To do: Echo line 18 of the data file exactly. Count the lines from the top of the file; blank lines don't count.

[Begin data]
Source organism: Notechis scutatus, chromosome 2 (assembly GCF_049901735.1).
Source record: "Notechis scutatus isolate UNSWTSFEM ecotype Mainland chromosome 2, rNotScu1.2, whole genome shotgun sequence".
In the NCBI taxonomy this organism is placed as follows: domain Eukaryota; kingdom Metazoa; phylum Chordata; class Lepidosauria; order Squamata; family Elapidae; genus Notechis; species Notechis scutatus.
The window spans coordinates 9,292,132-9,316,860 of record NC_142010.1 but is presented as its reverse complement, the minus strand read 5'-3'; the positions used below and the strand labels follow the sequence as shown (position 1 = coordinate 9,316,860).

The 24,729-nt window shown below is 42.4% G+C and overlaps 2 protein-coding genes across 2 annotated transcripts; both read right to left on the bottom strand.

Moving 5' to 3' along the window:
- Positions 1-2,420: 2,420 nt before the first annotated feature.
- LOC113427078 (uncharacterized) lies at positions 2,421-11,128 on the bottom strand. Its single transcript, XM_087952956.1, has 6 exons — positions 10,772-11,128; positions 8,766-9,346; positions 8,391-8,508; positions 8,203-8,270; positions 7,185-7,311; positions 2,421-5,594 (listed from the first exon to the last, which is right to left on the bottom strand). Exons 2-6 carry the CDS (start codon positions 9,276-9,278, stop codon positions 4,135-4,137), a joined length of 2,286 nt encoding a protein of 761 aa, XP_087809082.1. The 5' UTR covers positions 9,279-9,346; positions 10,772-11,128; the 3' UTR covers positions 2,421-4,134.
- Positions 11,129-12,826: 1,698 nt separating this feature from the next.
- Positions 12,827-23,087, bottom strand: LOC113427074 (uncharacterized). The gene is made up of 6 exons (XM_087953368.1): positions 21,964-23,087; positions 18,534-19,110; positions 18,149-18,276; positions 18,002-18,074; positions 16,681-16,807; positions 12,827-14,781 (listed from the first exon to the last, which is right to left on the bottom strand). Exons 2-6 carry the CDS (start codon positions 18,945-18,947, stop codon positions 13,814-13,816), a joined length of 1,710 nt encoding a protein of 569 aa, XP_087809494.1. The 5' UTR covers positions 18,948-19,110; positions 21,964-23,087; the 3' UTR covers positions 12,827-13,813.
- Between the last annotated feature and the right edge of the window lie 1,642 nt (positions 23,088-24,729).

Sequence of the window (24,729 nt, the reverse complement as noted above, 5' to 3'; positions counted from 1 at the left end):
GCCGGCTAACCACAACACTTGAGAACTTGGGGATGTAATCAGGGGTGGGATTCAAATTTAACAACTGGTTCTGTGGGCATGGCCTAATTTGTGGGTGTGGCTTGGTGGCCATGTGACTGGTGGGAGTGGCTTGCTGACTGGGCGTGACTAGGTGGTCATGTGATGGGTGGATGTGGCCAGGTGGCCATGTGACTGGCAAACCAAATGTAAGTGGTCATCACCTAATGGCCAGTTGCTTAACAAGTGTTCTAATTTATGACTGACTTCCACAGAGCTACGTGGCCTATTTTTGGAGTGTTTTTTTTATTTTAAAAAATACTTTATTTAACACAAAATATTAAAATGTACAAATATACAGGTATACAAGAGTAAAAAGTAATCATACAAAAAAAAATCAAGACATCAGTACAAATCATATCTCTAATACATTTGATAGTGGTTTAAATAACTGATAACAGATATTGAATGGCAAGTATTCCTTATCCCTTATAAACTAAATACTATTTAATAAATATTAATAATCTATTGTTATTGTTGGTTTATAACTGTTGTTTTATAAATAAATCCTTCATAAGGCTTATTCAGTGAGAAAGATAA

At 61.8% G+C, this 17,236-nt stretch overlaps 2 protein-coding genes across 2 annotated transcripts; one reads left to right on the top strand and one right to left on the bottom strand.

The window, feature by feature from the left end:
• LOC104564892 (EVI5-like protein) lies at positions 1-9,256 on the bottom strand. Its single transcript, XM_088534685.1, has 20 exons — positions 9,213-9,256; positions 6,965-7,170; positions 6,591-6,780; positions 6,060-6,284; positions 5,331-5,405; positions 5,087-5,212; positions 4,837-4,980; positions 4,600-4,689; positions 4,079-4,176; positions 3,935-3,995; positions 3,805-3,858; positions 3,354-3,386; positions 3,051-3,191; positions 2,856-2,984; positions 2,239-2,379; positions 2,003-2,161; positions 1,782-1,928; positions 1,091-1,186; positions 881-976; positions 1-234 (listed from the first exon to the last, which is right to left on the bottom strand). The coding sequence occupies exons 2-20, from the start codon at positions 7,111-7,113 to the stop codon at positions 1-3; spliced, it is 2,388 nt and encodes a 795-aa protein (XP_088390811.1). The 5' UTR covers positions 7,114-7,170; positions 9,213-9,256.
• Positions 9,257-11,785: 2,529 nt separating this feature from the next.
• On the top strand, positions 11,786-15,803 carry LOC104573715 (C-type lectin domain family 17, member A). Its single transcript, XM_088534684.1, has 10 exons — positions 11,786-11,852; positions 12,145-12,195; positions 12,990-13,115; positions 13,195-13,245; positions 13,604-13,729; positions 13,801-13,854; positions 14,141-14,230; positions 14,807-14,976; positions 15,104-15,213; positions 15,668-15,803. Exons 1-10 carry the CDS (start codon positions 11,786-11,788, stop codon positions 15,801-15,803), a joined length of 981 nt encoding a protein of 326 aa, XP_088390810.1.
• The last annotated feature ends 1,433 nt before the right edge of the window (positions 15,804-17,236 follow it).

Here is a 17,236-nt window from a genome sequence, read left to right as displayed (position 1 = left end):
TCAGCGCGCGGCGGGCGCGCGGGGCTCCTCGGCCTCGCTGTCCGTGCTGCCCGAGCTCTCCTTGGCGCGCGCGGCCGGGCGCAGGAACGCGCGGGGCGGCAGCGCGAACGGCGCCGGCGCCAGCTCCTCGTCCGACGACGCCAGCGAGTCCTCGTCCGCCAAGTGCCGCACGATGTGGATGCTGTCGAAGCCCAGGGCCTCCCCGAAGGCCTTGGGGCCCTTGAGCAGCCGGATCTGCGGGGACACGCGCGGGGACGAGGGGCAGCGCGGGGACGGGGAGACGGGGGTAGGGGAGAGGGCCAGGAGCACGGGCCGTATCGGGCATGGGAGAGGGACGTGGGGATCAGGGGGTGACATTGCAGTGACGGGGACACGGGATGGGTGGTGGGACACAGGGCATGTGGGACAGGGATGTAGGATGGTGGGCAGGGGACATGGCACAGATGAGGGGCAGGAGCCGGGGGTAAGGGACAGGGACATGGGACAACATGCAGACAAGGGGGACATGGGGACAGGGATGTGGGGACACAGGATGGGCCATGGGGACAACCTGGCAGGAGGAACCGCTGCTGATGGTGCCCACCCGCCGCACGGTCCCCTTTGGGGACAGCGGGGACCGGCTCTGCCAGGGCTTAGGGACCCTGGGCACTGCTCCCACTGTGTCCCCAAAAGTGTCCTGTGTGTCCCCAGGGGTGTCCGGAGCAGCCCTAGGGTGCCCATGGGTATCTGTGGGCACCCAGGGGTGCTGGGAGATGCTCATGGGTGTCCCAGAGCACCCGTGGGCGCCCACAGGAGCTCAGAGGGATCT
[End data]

• On the top strand, positions 11,786-15,803 carry LOC104573715 (C-type lectin domain family 17, member A). Its single transcript, XM_088534684.1, has 10 exons — positions 11,786-11,852; positions 12,145-12,195; positions 12,990-13,115; positions 13,195-13,245; positions 13,604-13,729; positions 13,801-13,854; positions 14,141-14,230; positions 14,807-14,976; positions 15,104-15,213; positions 15,668-15,803. Exons 1-10 carry the CDS (start codon positions 11,786-11,788, stop codon positions 15,801-15,803), a joined length of 981 nt encoding a protein of 326 aa, XP_088390810.1.